This brought him to what he calls the greatest challenge in art: staying in love with your work. The creative process is filled with ups and downs no matter what medium one takes, but being a visual artist can sometimes be especially agonizing. An artist can spend long hours slaving away on a piece, desperately trying to turn the visions in his head into physical form; remaining passionate about the piece during this process is what Joe (along with all other artists) struggles with every time he enters the studio. Still, once this trial is overcome, the end results are all the more rewarding.
While Joe Brubaker’s art is his passion and career, it is by no means the only the thing that defines who he is. For example, his passion for his kids shined through when he held up a duck shaped piggy bank his daughter made in elementary school, his tone as enthusiastic as when he showed the work in his studio. Truthfully, Brubaker is quite the opposite of the stereotypical ‘tortured artist’: art will always be the center point of his life, but he doesn’t let it get in the way of his happiness. Whether it’s his family, his travels, or just meeting new people, Joe Brubaker is a man who loves life. Throughout history, so many artists have suffered (or made themselves suffer) for their work, as some believe only that approach will yield the best end product. “Well interestingly enough a lot of people meet me and see I’m positive and happy; but a lot of people find my work, depressing isn’t quite the word for it but I guess pensive or kind of darker than I am as a person. So maybe that part of me comes out and I get it out in my artwork —therefore I can be happy. It’s just a theory, it’s a work in progress.”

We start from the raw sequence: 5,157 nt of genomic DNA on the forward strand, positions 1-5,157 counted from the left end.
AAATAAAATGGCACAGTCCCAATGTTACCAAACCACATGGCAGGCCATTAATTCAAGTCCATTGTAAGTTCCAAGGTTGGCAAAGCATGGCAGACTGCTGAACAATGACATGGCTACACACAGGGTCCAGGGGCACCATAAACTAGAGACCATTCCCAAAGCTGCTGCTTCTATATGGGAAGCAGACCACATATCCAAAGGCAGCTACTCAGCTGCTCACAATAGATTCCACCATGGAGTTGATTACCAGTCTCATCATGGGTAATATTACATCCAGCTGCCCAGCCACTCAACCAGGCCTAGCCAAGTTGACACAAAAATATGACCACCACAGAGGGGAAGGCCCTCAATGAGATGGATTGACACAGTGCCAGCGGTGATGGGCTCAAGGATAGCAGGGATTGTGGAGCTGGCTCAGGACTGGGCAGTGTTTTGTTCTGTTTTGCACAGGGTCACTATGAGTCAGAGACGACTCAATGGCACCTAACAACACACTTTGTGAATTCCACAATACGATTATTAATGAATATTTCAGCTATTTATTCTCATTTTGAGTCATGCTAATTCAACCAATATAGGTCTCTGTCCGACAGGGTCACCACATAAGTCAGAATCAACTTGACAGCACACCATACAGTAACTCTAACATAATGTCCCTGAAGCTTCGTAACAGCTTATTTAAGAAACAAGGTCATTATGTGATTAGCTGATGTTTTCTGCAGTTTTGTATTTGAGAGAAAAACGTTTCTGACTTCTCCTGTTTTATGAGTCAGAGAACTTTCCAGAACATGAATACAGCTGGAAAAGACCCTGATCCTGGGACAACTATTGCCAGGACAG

When asked about how long is takes him to finish a piece he paused, made a very philosophical face and said “all my life.” “The skills, problems, solutions—all the insights I have gained from each piece help me create the next one.”
When asked where he gets his ideas, he explained that he is a people person, a happy person and that art and people should connect.